Bull Mastiff - enlarged Lymph nodes (possible Lymphoma)

millimoo

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Absolutely gutted as my mums 7 1/2 year old Bully has enlarged Lymph nodes in his neck.
He's been to the vets and had a needle biopsy tonight, but its also been confirmed that his other nodes are up too.

I regularily check them as my mum lost another Bull Mastiff to Lymphoma 12 years ago, and up to 3 weeks ago they were a normal size.

He's well in himself, bouncing around like a fool, but has had the odd quiet day. However my question is your thoughts and experiences of Chemotherapy (if it's an option, and his liver/kidneys aren't already effected)

My mum wants to do right by the dog, and at this stage is insure if it would be the right thing to do... She wants him to be pain free, happy and himself. But she has bad memories of her previous mastiffs decline, and I know she may be reluctant to use chemo - however I know treatments have improved over the years, and it's not like treating a human.

Ultimately we have to wait for initial results tomorrow, but it would be good to get some feedback, as we are preparing ourselves for bad news - especially as it's endemic in the breed.

Thanks in advance
 

JEZA

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Dear OP
Well ive had 3 beautiful bullmastiff friends over recent years. First one died at 3 years with this, second one died at 8 with, I guess, old age and the most recent again with lymphoma aged 5.
I think you have done well to have a bully live that long. My last one who I had put down at 5 years, did well on steroids for a while. But as soon as she stopped eating and looked depressed, I had her put down. She initially had a lump removed about aged 3 years and didnt have any further treatment until she developed quite a few lumps at 5 years.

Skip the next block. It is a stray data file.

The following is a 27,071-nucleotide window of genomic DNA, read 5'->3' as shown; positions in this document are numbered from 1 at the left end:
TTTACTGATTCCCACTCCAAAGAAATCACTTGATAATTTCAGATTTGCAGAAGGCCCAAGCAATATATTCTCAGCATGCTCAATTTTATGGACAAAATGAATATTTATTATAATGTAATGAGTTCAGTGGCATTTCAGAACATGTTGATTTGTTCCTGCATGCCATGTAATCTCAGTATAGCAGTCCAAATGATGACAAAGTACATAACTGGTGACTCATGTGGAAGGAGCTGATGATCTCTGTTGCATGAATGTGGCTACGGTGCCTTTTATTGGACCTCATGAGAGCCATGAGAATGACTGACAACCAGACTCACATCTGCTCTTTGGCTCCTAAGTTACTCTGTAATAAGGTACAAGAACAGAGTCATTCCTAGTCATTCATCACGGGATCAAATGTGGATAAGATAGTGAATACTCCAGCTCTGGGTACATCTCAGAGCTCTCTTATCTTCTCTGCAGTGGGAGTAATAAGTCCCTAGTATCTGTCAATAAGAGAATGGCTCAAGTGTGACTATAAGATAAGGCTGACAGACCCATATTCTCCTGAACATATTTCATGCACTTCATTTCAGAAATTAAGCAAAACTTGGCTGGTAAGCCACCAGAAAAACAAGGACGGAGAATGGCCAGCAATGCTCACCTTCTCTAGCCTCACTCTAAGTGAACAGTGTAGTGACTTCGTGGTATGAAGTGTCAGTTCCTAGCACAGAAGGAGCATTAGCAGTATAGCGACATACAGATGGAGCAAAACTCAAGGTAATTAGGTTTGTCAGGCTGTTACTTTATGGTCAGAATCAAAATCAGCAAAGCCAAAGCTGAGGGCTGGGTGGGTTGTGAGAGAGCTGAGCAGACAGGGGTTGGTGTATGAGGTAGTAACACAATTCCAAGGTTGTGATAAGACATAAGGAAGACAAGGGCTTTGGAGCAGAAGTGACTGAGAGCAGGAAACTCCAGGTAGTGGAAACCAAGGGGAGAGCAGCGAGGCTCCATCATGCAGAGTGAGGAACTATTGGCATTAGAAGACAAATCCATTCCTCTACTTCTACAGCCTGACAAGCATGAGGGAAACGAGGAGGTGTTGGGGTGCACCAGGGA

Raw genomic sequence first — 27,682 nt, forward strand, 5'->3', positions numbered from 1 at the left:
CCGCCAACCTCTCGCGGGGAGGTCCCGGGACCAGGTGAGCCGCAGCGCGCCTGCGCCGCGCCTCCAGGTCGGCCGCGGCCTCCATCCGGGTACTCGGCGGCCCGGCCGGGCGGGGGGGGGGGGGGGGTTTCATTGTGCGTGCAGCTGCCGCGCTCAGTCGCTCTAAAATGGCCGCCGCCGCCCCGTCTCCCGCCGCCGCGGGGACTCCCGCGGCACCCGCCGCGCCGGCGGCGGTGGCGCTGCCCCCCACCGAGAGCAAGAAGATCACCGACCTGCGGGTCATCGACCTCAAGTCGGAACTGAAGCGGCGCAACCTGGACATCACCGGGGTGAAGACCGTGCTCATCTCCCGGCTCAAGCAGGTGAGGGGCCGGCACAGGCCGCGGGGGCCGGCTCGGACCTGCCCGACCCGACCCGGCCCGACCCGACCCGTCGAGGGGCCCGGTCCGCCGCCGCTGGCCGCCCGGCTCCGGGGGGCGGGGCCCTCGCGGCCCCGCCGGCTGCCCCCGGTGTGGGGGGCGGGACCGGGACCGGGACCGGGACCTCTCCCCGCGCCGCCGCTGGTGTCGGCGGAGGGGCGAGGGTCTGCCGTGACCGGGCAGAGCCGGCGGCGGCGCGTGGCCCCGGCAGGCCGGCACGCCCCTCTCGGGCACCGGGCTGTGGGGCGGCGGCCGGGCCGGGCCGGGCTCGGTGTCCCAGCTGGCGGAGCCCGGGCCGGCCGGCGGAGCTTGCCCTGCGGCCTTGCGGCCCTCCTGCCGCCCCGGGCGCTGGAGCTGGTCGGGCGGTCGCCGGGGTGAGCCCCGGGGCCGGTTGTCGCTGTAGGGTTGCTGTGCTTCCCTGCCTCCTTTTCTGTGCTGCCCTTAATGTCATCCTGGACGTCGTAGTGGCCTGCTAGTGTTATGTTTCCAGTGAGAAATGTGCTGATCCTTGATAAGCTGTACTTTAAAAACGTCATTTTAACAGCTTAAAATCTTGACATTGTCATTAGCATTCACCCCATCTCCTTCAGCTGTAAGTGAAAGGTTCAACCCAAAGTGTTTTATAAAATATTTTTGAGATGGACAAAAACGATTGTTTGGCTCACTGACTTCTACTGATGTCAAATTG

All very sad but Im glad I had them in my life even for such short times. Mine were brindles, 2 black and one red.
 

JEZA

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Sorry, I didnt answer your question about chemo. I would never put a 7 1/2 year old bully through chemo out of respect for the dog. I always feel, with these wonderful animals that come into our lives, not only do we owe them a good life but we owe them as good a death as we can manage for them. Sorry to hear about your dog.
 

twiglet84

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Hi there

Sorry to hear about your dog. IMO I would seek advise from an oncologist and weigh up all the pro's and con's for treatment. There are so many different chemo regimes that it might not be as bad as seems. For instance we used to see one patient twice weekly for bloods and iv chemo which i personally wouldnt have done with my pet but another patient that used to come in weekly for oral chemo (a tablet).

I know u have a dog and the examples i gave were cats. It never hurts to ask questions and get all the facts from the professionals. Remember what suits some people and their pets wont suit others. I dont know where your based but we have an oncology referral close by called VRCC.

Im a firm believer in quality of life not quantity. (Ive seen people make decisions based on - it could be 6months without chemo and 9months with. But what will the quality of the 6 or 9 months be).

Good luck xxxx
 
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millimoo

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Thanks for your replies, sadly the vet thinks 2 months without treatment and 6 months with.
A bit shocked and numb at the moment, especially as he's so well in himself.
Mums going to discuss things with the vet, but ultimately his wellbeing comes first, and having nursed a Bully through Lymphoma before, she will PTS sooner rather than later.